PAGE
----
About Spean Rajana

Nearly two million Cambodians, including many invaluable artists, educators, and spiritual leaders of various communities, fell victim to the “Killing Fields.” Despite the genocide, Khmer artists in particular continue their work at maintaining artistic expression, which the Khmer Rouge sought to eliminate from 1975-1979. In the spirit of ancestral teachings, Spean Rajana was born. Spean Rajana is a way to respond not just to tragedies of the past, but also to the global Cambodian community’s need for cultural advancement and inter-generational solidarity. Spean Rajana strives to elevate talent and assets to promote healing through the arts.
Our History
In 2003, an organization called “Rajana Society” was founded by a group of motivated Khmer (Cambodian) students at the University of Washington in Seattle. In 2013/2014 Rajana Society was resurrected under the leadership of Sameth Mell, Baron You, Nissana Nov and Phatry Derek Pan. The work of the resurrected organization focused on broader issues connecting through multi-cultural unity, ethnic based programming around arts & civics as a platform to re-imagine and contribute to a growing Khmer diaspora.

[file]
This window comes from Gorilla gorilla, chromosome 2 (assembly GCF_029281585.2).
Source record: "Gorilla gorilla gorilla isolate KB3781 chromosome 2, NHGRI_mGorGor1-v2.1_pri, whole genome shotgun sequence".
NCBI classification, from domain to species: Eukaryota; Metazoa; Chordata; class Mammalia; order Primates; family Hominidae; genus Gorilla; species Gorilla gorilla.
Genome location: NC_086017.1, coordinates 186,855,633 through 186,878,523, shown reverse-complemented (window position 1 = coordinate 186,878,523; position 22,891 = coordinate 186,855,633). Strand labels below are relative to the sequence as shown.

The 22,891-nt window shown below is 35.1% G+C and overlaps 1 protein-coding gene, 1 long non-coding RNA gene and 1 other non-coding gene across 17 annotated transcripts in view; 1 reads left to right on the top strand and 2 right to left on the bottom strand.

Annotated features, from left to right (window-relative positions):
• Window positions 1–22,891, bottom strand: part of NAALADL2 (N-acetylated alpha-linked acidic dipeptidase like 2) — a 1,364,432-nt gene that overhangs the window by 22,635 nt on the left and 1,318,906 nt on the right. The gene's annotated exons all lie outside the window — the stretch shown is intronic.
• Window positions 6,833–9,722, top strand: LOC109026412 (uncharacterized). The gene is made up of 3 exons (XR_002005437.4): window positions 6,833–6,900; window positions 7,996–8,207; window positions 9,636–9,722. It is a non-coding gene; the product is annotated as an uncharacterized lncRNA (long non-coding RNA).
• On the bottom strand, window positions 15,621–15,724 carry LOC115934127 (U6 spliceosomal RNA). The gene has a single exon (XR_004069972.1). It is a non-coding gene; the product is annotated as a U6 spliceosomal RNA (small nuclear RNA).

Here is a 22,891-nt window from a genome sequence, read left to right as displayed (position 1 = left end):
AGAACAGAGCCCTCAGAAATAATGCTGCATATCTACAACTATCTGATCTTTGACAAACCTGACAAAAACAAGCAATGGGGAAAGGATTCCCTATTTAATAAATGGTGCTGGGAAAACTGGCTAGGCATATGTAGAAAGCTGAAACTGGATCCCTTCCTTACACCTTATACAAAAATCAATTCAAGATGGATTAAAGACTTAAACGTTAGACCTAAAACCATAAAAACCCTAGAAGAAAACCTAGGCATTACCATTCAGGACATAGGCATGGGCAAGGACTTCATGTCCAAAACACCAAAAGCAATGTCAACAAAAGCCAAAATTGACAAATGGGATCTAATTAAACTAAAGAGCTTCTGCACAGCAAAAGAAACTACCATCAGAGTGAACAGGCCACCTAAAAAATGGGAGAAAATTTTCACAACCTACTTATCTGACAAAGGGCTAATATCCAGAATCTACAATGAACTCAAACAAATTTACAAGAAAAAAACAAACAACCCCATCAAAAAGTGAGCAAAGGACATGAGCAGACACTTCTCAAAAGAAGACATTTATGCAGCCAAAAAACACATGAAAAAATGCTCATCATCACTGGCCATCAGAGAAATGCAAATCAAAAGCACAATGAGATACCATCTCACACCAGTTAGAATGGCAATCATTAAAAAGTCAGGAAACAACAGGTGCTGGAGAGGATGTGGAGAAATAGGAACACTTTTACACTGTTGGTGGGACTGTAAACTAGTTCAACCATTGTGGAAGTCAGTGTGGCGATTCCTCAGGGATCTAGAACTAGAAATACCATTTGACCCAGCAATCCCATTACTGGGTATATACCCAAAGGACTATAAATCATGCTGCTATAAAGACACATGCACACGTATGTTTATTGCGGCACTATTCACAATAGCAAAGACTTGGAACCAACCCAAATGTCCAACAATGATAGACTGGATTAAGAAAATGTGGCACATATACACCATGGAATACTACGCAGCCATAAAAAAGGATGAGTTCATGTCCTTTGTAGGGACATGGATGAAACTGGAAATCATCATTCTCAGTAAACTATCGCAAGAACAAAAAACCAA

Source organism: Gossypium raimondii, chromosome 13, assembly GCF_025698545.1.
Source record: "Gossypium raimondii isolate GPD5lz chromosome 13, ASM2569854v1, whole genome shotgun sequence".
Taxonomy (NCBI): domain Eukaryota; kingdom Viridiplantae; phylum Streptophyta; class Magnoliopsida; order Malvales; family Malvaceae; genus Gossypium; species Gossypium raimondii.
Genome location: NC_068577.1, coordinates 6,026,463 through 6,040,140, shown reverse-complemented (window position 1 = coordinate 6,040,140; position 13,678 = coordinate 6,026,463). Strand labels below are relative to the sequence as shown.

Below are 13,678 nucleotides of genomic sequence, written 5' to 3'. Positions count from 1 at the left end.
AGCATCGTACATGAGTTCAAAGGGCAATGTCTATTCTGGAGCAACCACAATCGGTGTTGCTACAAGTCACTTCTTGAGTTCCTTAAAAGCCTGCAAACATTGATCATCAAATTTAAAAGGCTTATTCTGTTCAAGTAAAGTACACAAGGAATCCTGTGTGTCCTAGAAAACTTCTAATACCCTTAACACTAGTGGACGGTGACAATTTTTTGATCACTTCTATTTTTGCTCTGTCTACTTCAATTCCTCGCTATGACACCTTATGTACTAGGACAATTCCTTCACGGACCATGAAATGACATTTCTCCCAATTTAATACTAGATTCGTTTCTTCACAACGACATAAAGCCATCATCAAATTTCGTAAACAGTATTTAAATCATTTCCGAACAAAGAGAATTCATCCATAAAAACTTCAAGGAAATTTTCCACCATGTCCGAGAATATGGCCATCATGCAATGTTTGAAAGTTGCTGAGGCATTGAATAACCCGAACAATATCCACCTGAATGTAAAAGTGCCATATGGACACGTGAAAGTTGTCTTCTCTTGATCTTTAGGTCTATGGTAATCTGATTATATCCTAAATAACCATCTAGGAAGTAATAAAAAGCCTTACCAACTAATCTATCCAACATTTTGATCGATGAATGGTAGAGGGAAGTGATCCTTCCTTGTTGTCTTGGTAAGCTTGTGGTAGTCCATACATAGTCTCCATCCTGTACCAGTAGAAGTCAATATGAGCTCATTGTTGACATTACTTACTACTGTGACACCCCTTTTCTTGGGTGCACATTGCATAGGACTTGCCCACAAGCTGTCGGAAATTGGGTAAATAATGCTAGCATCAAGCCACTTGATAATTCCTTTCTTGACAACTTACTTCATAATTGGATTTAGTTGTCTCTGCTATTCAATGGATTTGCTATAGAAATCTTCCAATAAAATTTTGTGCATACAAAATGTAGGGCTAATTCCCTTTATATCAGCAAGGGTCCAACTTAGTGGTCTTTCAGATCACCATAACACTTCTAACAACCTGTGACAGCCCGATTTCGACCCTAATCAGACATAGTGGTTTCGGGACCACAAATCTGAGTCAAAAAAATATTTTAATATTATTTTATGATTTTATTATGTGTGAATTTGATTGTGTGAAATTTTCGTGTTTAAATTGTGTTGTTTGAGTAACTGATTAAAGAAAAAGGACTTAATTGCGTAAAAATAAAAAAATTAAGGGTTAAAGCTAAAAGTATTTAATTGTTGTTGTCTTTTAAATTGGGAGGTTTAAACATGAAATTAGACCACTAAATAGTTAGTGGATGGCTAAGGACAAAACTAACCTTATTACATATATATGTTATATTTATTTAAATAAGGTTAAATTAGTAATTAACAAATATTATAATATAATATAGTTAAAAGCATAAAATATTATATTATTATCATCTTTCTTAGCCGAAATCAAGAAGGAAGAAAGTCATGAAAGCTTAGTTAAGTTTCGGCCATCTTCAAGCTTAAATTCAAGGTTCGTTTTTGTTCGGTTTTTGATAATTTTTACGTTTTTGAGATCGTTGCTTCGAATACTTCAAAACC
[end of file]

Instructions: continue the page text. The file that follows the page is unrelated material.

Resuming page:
“Rajana” means artistically creative in Khmer. Because of the newfound vision, Rajana Society is rebranded into SPEAN RAJANA. “Spean” means bridge. Spean Rajana is “bridge to artistic creations”. Spean Rajana’s vision is to be the leading force in advancing Khmer arts worldwide. By providing a platform for sharing, learning best practices and celebrating Khmer heritage and contemporary arts and culture (including policy), the organization hopes to promote dialogue and collaboration between Khmer/Non-Khmer artists and creatives.
Spean Rajana’s partnerships include Cambodian Ministry of Fine Arts and Culture, the United Nations, Seattle Department of Transportation, CIRCC (Coalition of Immigrants, Refugees and Communities of Color), Front & Centered, Asian Pacific Islander Coalition of Washington State, King County office of Elections, Seattle Foundation, Seattle Office of Arts & Culture, student organizations across the U.S., Seattle’s Cambodian Genocide Museum, Chicago’s Killing Fields Museum, F.I.G.H.T. (Formerly Incarcerated Group Healing Together), and  Seattle-Sihanoukville Sister City Association, and many more. The organization educates, elevates, and establishes artistic creations through programs and partnerships.